Historic England is appealing for pictures, drawings, memories and film of Farnham Park and other listed sites locally for a new project celebrating 40 years of protecting Britain’s heritage landscapes.

The Missing Pieces Project aims to uncover hidden histories and highlight overlooked stories about historic parks and gardens – by involving the public.

The Historic England Archive holds thousands of images of parks and gardens across England, including a stunning collection of historic public park postcards from the Nigel Temple Collection.

Among the images in the collection is one of Farnham Park, so it is a key site for the project. 

The Grade II-listed historic park is a survival of a medieval deer park and the photograph (shown here), which dates from between 1907 and 1912, captures a herd of fallow deer sheltering under an ancient tree.

Rachel Prothero, Historic England head of content, said: “The Nigel Temple Collection of postcards gives us a wonderful snapshot of a moment past in some of the beautiful parks and gardens to be found across the country. We’d love for people to add their photographs of the same locations so we can see how these cherished landscapes look today and add to their story.”

Nigel Temple was an artist, postcard collector, antiquarian and an authority on garden design who contributed to journals on architecture, archaeology and garden history. His large collection of postcards is a unique and special archive.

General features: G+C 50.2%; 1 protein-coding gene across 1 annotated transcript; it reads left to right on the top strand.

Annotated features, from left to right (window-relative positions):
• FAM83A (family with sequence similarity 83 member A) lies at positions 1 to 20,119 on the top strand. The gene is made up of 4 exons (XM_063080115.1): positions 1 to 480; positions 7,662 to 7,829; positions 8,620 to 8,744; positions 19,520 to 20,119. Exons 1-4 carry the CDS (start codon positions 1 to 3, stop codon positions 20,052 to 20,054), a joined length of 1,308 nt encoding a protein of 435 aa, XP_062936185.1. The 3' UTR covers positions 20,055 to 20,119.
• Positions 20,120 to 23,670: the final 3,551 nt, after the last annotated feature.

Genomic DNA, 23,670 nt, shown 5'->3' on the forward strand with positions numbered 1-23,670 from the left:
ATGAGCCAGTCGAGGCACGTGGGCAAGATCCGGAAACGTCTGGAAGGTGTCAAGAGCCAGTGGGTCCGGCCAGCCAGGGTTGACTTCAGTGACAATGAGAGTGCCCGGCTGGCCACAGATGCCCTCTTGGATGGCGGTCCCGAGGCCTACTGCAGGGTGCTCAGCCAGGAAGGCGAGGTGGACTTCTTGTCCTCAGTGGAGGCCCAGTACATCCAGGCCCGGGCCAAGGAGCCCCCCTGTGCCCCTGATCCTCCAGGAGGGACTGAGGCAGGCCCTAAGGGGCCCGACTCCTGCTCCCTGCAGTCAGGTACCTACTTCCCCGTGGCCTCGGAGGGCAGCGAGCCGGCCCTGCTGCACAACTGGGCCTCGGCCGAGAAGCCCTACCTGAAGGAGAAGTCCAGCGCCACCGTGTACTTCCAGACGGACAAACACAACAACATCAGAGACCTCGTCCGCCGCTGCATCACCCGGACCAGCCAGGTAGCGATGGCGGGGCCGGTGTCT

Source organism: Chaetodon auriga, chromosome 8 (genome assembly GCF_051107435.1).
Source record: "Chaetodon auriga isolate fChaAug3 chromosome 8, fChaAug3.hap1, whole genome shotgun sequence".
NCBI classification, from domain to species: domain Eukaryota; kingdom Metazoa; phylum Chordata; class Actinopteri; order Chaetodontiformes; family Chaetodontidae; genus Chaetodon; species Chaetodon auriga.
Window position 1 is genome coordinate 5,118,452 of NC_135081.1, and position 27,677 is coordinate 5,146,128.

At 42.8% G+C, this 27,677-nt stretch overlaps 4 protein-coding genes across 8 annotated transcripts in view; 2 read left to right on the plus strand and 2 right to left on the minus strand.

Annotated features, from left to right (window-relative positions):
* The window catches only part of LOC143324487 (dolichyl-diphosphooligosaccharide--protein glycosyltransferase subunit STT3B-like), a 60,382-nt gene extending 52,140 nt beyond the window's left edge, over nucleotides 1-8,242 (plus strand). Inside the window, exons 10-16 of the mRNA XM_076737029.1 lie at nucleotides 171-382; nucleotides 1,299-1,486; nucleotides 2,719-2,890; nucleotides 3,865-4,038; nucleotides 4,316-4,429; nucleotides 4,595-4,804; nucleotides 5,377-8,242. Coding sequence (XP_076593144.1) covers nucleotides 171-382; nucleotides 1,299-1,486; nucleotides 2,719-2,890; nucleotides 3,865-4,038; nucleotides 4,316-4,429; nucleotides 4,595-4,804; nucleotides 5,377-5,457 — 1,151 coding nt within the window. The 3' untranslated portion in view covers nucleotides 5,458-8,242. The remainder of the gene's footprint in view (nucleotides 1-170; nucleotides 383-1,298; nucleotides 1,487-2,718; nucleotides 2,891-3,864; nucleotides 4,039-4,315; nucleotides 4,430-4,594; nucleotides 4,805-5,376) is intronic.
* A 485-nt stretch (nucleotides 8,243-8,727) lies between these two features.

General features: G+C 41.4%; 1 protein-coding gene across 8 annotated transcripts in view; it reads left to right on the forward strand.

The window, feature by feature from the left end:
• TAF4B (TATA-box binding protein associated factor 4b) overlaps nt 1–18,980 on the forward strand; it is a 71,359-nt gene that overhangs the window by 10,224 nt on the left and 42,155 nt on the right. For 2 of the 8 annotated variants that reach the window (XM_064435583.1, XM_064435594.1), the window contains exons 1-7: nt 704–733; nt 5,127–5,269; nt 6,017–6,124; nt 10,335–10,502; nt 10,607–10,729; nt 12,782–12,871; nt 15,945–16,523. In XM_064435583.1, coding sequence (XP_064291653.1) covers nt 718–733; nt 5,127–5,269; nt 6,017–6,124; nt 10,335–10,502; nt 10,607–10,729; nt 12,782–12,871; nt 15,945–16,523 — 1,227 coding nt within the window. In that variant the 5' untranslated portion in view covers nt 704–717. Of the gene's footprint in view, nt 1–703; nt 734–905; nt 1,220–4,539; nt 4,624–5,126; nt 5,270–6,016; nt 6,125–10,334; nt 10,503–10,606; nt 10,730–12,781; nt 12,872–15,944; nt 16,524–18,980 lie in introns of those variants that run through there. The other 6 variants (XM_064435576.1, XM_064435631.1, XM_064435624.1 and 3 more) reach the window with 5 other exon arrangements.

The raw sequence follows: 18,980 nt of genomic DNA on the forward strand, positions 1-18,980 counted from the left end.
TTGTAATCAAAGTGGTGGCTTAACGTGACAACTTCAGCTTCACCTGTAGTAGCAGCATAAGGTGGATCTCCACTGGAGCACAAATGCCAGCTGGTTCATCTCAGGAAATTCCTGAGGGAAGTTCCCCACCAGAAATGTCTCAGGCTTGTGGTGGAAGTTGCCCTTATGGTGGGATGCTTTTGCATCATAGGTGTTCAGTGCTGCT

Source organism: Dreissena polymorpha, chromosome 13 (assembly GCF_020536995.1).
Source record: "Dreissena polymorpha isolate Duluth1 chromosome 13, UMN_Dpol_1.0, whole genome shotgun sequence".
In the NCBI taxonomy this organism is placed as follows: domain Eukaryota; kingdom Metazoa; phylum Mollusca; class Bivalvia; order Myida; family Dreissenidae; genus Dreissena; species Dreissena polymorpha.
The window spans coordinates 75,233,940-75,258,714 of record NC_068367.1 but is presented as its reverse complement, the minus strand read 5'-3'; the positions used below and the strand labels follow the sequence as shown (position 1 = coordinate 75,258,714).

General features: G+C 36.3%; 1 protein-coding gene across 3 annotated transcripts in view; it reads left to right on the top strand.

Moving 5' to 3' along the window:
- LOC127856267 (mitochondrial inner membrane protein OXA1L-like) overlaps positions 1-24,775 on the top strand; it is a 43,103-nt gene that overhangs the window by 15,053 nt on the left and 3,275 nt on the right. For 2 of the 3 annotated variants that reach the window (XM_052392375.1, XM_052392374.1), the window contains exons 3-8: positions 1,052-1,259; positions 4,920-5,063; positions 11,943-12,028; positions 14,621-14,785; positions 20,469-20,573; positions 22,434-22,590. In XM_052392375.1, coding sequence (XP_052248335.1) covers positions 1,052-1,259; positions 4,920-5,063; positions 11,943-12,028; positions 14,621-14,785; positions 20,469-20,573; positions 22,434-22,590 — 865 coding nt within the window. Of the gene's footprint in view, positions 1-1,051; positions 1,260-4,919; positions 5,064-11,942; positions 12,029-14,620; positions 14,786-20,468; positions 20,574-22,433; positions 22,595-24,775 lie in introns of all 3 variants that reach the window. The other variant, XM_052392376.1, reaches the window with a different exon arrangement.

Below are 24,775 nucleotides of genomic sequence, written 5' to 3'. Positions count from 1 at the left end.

This year sees the 40th anniversary of the National Heritage Act, which established the Historic Buildings and Monuments Commission for England, as Historic England was then known, to protect historic buildings and archaeological sites, as well as to enhance the public’s enjoyment and knowledge of our historic places.

Historic England’s Register of Parks and Gardens of Special Historic Interest was also established in 1983, and now features more than 1,700 sites. It includes gardens, public parks and other planned open spaces such as town squares, cemeteries and hospital landscapes.

By adding to the story of these places, the Missing Pieces Project aims to better celebrate and protect what makes these sites special.

A spokesman said: “No single person or organisation knows the whole story of a place. Everyone with a connection to a place has their own unique piece of the picture. We’re inviting everyone to help reveal a more complete picture by taking part in the Missing Pieces Project. 

 “Every family memory and community event, every phone snap and newspaper clipping, is an essential part of the story of a place – a piece that was missing until you got involved. Simply search for a place on the National Heritage List for England, and sign in to add pictures, stories, scanned documents and more.”

To take part, visit https://historicengland.org.uk/listing/missing-pieces/ where you can upload your unique piece of the picture.